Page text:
- By John Hudson
John Hudson is a staff writer for Foreign Policy where he chases down stories from Foggy Bottom to the White House, the Pentagon to Embassy Row. Between 2009 and 2012, John covered politics and global affairs for The Atlantic Wire. In 2008, he covered the August War between Russia and Georgia for Salon.com and other news outlets. Over the years, he's dug up resignation-causing FEC documents; unmasked world-famous Internet trolls; exposed bizarre Photoshopping by government media; and revealed a secret Iranian military facility. John's weakness is cold craft beer from his birthplace of Grand Rapids, Michigan. He's appeared on MSNBC, BBC, C-SPAN, Fox News radio, and other broadcast outlets.
In an offhand remark during congressional testimony this week, Defense Secretary Chuck Hagel revealed a morbid detail about the controversial swap the United States made for the release of Sgt. Bowe Bergdahl: The Taliban originally wanted six Guantánamo detainees but didn’t get their way. Not because the United States rejected the terms of the trade, but because the sixth man died in U.S. custody.
"It actually started with six," Hagel told a House panel on Wednesday, June 11. "One of them died."
Although the revelation inspired no follow-up questions or explanations (lawmakers were more concerned about the administration leaving them in the dark about the Bergdahl deal), the White House revealed on Friday the sixth detainee’s identity and the circumstances of his death, in a statement to Foreign Policy.
"In initial talks, the Taliban also sought the transfer of Awal Gul, who later died in Guantánamo of a heart attack in February 2011," White House spokeswoman Laura Lucas Magnuson said. "If you have further questions, please contact DOD."
The Pentagon declined to elaborate.
Back in 2011, Gul’s death ignited a heated discussion about his terrorist ties and hatred for America, not unlike the controversy surrounding the Bergdahl swap and the ensuing questions about the dangerousness of the Taliban Five.
Gul, 48, had been held without charges since 2002. According to U.S. officials, he "died of apparent natural causes" after exercising on an elliptical machine. Although most advocates accepted the government’s characterization of his death, they bitterly protested the nature of his detention.
"Awal Gul’s death illustrates too well what Guantánamo has become — a prison where Muslim men are held indefinitely until they die because the president lacks political courage to release or charge them in any forum," the Center for Constitutional Rights, a civil liberties group, said in a statement at the time.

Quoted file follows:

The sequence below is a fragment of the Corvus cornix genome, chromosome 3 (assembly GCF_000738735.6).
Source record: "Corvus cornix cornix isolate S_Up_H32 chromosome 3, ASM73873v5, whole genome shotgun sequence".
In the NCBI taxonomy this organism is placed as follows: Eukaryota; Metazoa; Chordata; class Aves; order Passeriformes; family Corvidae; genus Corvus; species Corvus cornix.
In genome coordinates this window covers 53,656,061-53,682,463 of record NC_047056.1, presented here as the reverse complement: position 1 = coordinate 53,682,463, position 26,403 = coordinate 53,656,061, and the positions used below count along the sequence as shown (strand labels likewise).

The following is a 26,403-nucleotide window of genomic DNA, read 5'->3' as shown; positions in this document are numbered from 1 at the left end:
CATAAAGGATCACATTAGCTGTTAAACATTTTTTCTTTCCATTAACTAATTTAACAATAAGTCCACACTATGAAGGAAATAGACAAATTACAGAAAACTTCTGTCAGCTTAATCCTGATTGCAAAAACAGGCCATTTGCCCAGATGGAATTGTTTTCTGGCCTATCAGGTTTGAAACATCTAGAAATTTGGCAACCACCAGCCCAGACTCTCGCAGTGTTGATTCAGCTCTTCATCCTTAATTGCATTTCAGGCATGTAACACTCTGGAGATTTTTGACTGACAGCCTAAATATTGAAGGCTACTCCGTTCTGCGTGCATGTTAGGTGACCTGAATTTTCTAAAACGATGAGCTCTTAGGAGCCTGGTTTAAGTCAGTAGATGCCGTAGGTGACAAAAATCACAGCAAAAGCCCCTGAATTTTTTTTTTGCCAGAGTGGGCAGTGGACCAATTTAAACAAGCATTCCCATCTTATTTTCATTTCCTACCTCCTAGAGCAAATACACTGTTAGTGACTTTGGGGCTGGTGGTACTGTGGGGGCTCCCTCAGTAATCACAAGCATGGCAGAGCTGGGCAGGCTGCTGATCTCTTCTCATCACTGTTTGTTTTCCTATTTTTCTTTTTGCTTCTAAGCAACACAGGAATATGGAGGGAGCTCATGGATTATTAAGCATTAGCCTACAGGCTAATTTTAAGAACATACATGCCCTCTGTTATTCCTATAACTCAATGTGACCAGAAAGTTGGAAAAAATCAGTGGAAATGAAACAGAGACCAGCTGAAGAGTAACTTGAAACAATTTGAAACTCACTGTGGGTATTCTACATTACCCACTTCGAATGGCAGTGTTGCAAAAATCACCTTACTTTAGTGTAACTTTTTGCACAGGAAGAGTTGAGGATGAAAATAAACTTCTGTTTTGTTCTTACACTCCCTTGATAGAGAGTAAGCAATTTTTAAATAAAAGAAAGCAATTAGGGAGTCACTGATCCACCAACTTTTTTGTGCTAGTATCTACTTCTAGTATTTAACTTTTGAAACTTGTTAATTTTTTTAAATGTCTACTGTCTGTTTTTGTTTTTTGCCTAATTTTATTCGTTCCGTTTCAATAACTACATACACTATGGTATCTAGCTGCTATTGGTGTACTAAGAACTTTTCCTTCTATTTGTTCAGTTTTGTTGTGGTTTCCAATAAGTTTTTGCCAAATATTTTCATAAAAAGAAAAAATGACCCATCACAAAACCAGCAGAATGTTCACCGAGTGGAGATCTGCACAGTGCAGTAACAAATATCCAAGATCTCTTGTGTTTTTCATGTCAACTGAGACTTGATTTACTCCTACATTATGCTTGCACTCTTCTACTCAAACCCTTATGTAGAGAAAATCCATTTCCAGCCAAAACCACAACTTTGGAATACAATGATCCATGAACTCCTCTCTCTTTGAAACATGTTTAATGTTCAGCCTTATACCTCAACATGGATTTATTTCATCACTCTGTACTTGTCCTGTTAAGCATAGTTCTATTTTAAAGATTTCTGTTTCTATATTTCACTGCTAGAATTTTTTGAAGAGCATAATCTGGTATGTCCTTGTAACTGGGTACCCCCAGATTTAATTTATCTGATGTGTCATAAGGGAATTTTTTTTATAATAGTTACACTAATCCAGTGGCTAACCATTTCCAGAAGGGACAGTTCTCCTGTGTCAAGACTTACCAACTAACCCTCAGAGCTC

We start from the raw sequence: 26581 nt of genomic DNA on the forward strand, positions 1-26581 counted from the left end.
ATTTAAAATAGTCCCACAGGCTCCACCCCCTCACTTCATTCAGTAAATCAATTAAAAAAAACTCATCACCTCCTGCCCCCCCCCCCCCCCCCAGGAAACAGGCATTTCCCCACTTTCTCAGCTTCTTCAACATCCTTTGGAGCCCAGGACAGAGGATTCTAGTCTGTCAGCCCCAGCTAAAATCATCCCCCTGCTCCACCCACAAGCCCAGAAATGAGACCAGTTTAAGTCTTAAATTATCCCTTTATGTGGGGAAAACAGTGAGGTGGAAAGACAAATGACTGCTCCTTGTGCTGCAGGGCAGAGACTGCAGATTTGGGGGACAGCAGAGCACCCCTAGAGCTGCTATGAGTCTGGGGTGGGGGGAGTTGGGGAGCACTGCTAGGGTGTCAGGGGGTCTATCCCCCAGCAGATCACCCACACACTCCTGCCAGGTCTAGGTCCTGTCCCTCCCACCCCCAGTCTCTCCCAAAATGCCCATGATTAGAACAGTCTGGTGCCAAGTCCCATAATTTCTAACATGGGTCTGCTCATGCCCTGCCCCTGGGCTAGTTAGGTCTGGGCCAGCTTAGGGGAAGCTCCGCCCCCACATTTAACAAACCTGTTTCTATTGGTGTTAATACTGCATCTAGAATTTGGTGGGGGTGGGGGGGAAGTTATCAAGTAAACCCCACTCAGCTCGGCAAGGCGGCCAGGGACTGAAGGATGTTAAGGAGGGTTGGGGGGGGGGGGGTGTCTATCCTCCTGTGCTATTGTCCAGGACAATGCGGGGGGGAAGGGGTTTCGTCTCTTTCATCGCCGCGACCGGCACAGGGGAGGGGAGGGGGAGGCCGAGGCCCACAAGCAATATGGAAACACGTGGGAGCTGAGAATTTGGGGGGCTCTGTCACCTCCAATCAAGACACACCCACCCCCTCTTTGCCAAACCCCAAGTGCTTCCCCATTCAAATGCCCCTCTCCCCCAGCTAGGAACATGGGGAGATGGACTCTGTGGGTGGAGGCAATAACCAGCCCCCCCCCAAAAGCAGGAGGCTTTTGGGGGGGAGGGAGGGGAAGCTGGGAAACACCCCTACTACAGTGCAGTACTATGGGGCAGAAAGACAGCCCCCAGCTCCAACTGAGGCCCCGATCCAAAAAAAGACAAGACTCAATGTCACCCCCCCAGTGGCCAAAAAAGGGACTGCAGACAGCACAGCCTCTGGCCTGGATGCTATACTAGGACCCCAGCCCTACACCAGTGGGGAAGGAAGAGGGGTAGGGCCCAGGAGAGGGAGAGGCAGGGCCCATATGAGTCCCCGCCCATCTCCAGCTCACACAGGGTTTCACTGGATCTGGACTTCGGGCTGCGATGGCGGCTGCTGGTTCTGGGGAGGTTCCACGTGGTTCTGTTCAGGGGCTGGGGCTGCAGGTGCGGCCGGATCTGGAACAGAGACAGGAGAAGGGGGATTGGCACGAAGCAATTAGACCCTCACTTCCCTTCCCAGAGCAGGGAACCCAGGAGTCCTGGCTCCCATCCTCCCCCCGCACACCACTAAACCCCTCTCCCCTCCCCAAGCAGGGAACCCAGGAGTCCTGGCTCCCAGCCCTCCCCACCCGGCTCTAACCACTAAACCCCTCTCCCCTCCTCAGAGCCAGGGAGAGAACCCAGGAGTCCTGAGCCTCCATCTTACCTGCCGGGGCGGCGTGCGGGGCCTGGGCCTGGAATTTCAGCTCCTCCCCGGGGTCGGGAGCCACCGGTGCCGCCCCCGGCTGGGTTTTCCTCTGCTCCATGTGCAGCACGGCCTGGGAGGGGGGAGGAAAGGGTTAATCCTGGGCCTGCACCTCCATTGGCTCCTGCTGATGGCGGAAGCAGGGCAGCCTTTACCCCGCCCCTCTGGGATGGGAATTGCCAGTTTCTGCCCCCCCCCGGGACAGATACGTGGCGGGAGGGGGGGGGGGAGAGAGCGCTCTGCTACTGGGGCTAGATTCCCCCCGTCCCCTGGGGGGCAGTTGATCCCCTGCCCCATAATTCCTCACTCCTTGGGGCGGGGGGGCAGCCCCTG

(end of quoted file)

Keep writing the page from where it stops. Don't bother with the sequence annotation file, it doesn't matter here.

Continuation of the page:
Gul’s lawyers, meanwhile, denied their client was a prominent member of the Taliban, citing a letter from Mullah Omar, the Taliban’s spiritual leader. "Indeed, we have documents from Afghanistan, even a letter from Mullah Omar himself on Taliban letterhead, discussing Mr. Gul’s efforts to resign from the Taliban a year or more before 9/11/01," Matthew Dodge, Gul’s attorney, said in 2011 statement. "He resigned because he was disgusted by the Taliban’s growing penchant for corruption and abuse. Mr. Gul was never an enemy of the United States in any way."
But the U.S. military bitterly denied that characterization of Gul. After his death, Southern Command in Miami called Gul an "admitted Taliban recruiter and commander of a military base in Jalalabad" who personally ran an al Qaeda guesthouse. The military also said he admitted to convening with Osama bin Laden and giving him operational assistance. Gul’s lawyers maintained that when he met with bin Laden in 1990, in a gathering for "rich Saudis" planning on building a hospital and school, he did not know the extent of bin Laden’s anti-American philosophy.
"It is shame that the government will finally fly him home not in handcuffs and a hood, but in a casket,” Dodge stated.
Besides Gul, eight other inmates have died while in custody in the Guantánamo Bay prison.
You can view Gul’s autopsy report (on page 11) courtesy Jason Leopold:
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Shane Harris is a senior staff writer at Foreign Policy, covering intelligence and cyber security. He is the author of The Watchers: The Rise of America's Surveillance State, which chronicles the creation of a vast national security apparatus and the rise of surveillance in America. The Watchers won the New York Public Library’s Helen Bernstein Book Award for Excellence in Journalism, and the Economist named it one of the best books of 2010. Shane is the winner of the Gerald R. Ford Prize for Distinguished Reporting on National Defense. He has four times been named a finalist for the Livingston Awards for Young Journalists, which honor the best journalists in America under the age of 35. Prior to joining Foreign Policy, he was the senior writer for The Washingtonian and a staff correspondent at National Journal.| Report |